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post #5 of (permalink) Old 03-18-2017, 03:37 PM
Slightly Disjointed
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The compensators were a substitute for stiffer bushings. I would never recommend ditching the compensators if you're running the stock bushings, but if you use polys you can leave them out, and Jay's Delrins have filler material in place of the compensators so you couldn't use them even if you wanted to.

Joe Cesarz, Ford's specialty-car suspension guru for midsize cars, detailed the philosophy behind the car's neutral handling. "When I tune a car's suspension, I don't want any funnies," he explained with a smile. "Sure we could have tuned a bit more oversteer character into the car's handling, and I could take about two seconds off my times on the handling course. But that'd be the type of suspension that would get most drivers in trouble. Instead, we installed our special toe link."

This extra bit of hardware between the lower H-arm and the subframe and a soft bushing in the H-arm's front pivot point help steer the rear wheels in the same direction as the front wheels during braking or acceleration. This helps eliminate the rear suspension's natural propensity to toe out-which would cause the back of the car to swing out.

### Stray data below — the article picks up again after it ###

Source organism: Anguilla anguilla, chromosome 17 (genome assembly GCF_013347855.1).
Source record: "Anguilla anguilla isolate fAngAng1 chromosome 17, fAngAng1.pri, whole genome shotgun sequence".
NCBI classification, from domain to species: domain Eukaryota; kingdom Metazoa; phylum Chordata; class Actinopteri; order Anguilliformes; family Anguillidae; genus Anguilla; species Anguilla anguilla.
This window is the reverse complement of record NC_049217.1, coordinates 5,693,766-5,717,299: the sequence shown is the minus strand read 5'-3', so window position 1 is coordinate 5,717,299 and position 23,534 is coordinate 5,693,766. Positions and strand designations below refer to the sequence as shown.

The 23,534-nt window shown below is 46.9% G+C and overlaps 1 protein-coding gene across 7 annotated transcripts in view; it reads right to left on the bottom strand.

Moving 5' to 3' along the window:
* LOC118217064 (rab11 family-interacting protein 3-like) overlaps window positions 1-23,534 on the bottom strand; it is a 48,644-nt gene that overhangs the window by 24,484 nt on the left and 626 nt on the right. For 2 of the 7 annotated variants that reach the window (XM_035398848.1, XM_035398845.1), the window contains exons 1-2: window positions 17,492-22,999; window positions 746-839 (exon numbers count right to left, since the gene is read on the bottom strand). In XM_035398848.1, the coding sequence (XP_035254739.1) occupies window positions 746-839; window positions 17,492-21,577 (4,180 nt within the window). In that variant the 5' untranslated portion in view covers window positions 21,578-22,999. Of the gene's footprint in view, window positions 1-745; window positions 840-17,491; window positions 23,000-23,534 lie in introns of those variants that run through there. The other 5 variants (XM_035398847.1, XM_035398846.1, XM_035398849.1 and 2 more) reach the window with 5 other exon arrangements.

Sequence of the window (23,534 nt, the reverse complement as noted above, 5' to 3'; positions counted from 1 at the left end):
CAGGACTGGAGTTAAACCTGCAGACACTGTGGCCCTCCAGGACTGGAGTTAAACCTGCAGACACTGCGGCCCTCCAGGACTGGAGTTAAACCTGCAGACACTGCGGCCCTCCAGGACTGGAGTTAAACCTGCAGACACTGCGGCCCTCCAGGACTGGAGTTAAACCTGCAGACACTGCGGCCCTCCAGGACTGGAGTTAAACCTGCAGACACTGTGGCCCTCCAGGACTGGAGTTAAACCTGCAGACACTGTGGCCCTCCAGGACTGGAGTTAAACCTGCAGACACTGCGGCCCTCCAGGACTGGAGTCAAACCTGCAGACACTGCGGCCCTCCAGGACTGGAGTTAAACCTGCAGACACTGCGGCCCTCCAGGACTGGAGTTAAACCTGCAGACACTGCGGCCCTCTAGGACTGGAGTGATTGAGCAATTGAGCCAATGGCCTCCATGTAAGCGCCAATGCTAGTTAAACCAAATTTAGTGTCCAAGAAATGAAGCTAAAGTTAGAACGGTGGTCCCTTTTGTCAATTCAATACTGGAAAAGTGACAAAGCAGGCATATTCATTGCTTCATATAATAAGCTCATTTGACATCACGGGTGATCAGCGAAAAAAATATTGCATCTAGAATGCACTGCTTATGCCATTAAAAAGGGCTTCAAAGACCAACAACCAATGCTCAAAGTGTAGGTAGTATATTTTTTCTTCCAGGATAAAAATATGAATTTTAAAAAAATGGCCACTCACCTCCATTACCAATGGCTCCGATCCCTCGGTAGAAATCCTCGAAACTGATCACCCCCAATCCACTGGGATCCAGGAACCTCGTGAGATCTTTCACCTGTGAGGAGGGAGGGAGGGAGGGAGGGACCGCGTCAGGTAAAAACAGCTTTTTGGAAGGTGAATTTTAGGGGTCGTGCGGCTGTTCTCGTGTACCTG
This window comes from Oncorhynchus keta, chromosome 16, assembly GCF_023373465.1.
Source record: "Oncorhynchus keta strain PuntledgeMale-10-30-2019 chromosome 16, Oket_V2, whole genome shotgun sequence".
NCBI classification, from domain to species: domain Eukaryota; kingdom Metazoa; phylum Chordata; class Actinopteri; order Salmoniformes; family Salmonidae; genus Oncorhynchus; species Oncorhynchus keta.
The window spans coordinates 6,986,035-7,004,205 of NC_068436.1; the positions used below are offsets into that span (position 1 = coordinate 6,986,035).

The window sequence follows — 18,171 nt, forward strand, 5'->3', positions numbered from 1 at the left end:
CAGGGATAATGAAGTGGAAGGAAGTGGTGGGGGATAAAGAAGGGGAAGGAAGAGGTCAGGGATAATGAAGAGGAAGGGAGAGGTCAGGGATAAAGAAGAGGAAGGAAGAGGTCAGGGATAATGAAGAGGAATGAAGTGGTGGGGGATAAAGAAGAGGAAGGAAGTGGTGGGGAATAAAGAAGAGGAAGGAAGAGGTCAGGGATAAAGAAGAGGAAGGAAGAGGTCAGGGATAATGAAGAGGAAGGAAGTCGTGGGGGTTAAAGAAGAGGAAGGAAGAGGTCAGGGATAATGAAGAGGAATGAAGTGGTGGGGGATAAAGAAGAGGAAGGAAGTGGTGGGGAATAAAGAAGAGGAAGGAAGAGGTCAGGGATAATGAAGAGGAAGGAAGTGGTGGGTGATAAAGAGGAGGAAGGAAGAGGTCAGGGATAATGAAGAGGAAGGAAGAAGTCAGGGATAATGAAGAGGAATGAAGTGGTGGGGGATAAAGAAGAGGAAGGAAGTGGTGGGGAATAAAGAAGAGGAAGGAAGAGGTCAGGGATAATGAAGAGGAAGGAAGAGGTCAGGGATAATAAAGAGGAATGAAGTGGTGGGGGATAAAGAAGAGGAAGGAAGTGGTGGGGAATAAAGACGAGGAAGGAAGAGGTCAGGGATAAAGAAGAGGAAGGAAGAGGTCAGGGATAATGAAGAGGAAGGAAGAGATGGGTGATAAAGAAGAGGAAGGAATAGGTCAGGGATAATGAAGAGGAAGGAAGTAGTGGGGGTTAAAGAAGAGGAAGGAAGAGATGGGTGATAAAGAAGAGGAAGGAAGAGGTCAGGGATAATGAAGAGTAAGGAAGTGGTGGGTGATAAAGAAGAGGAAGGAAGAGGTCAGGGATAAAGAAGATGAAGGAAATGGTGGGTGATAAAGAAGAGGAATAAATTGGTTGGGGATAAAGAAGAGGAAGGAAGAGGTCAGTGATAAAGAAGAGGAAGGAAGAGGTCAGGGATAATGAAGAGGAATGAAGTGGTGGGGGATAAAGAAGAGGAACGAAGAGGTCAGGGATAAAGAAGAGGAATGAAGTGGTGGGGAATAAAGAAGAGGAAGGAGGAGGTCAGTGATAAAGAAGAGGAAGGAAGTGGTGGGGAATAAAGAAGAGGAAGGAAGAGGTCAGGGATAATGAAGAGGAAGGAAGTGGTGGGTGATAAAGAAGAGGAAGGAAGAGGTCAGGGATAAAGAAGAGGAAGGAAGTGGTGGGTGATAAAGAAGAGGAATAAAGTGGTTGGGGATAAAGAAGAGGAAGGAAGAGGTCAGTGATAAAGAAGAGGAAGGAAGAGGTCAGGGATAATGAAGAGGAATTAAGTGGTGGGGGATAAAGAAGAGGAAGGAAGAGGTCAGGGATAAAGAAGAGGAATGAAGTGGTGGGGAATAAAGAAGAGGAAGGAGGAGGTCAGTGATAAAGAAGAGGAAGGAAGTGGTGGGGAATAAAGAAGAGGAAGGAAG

"Actually, you'll find that type of oversteer behavior that enthusiast drivers like in early IRS vehicles," said Cesarz. "But, really, that kind of handling was essentially a flaw in older IRS-equipped sedans. And I think if you have a chance to drive the latest BMWs, you'll find that they're much more neutral in their handling behavior."

But what if a Thunderbird customer wanted a s a more of that oversteer handling "flaw"?

"Well, right now we've got a slight bit of initial toe-in at the rear to control that, " explained Cesarz. "But the owner could always try changing the curb toe settings to either 0 degrees or even toe-out. That's if he wanted the car to oversteer-and was willing to accept more tire wear."

GT40 was a mid-engined car so it was prone to oversteer naturally, weight biases are literally double edged swords in car dynamics, so taming excess oversteer on that to make it competitive is to another team taming excess understeer on a front engine car to make theirs competitive.

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